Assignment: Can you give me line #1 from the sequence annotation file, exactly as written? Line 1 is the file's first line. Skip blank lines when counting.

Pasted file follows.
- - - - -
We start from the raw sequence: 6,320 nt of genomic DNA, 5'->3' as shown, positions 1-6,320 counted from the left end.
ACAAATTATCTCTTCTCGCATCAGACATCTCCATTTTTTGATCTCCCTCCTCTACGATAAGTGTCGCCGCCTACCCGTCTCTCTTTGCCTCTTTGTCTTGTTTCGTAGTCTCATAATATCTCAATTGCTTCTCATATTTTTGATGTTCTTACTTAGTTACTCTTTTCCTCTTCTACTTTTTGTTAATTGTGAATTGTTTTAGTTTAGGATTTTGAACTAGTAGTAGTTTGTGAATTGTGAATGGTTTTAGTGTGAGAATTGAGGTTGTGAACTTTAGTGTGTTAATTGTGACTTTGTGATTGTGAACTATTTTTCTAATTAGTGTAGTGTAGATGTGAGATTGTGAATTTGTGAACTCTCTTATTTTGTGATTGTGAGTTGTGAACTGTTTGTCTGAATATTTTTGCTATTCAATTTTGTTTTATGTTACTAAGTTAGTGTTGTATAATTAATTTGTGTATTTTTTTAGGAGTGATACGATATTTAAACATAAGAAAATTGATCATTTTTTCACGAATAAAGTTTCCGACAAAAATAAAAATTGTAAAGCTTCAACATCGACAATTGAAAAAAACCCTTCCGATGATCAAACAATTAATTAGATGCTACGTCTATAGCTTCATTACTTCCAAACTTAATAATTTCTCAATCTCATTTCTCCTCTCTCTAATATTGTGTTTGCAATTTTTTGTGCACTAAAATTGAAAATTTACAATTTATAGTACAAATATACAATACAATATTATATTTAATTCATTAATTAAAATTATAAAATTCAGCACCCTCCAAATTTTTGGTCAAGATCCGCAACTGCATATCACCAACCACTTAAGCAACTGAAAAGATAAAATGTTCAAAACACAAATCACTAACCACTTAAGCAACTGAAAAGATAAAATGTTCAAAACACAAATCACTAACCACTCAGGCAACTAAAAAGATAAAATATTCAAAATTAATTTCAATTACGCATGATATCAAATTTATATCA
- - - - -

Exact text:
We start from the raw sequence: 6,320 nt of genomic DNA, 5'->3' as shown, positions 1-6,320 counted from the left end.